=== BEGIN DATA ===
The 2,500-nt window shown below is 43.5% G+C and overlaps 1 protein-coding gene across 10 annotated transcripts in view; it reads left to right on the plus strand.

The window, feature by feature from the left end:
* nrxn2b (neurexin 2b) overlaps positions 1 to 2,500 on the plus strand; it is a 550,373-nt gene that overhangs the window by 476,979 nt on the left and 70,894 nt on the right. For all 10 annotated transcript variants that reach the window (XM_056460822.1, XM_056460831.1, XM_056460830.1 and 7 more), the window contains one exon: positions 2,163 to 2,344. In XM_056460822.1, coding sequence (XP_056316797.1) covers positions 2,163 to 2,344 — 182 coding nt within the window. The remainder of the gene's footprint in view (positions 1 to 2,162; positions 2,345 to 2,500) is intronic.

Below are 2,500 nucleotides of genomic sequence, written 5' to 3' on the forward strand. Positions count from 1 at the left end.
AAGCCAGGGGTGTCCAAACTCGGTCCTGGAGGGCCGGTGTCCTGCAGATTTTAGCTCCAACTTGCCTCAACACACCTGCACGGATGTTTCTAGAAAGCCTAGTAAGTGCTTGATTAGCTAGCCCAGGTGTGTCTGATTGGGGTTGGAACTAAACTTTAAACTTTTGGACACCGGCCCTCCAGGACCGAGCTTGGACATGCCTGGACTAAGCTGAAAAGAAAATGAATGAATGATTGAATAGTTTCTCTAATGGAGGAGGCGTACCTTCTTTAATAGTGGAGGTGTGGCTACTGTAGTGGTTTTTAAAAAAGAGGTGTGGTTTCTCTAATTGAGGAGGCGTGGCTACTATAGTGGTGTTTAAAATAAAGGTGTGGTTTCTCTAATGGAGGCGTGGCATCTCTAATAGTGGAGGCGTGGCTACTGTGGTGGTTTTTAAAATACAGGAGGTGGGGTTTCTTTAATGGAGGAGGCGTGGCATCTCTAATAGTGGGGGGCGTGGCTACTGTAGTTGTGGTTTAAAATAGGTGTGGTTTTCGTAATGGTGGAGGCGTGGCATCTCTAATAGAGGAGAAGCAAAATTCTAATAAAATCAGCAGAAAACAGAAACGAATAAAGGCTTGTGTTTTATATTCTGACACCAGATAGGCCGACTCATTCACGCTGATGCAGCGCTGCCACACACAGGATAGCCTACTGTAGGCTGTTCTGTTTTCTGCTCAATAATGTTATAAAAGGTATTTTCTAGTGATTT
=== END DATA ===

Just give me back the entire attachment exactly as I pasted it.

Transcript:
The 2,500-nt window shown below is 43.5% G+C and overlaps 1 protein-coding gene across 10 annotated transcripts in view; it reads left to right on the plus strand.

The window, feature by feature from the left end:
* nrxn2b (neurexin 2b) overlaps positions 1 to 2,500 on the plus strand; it is a 550,373-nt gene that overhangs the window by 476,979 nt on the left and 70,894 nt on the right. For all 10 annotated transcript variants that reach the window (XM_056460822.1, XM_056460831.1, XM_056460830.1 and 7 more), the window contains one exon: positions 2,163 to 2,344. In XM_056460822.1, coding sequence (XP_056316797.1) covers positions 2,163 to 2,344 — 182 coding nt within the window. The remainder of the gene's footprint in view (positions 1 to 2,162; positions 2,345 to 2,500) is intronic.

Below are 2,500 nucleotides of genomic sequence, written 5' to 3' on the forward strand. Positions count from 1 at the left end.
AAGCCAGGGGTGTCCAAACTCGGTCCTGGAGGGCCGGTGTCCTGCAGATTTTAGCTCCAACTTGCCTCAACACACCTGCACGGATGTTTCTAGAAAGCCTAGTAAGTGCTTGATTAGCTAGCCCAGGTGTGTCTGATTGGGGTTGGAACTAAACTTTAAACTTTTGGACACCGGCCCTCCAGGACCGAGCTTGGACATGCCTGGACTAAGCTGAAAAGAAAATGAATGAATGATTGAATAGTTTCTCTAATGGAGGAGGCGTACCTTCTTTAATAGTGGAGGTGTGGCTACTGTAGTGGTTTTTAAAAAAGAGGTGTGGTTTCTCTAATTGAGGAGGCGTGGCTACTATAGTGGTGTTTAAAATAAAGGTGTGGTTTCTCTAATGGAGGCGTGGCATCTCTAATAGTGGAGGCGTGGCTACTGTGGTGGTTTTTAAAATACAGGAGGTGGGGTTTCTTTAATGGAGGAGGCGTGGCATCTCTAATAGTGGGGGGCGTGGCTACTGTAGTTGTGGTTTAAAATAGGTGTGGTTTTCGTAATGGTGGAGGCGTGGCATCTCTAATAGAGGAGAAGCAAAATTCTAATAAAATCAGCAGAAAACAGAAACGAATAAAGGCTTGTGTTTTATATTCTGACACCAGATAGGCCGACTCATTCACGCTGATGCAGCGCTGCCACACACAGGATAGCCTACTGTAGGCTGTTCTGTTTTCTGCTCAATAATGTTATAAAAGGTATTTTCTAGTGATTT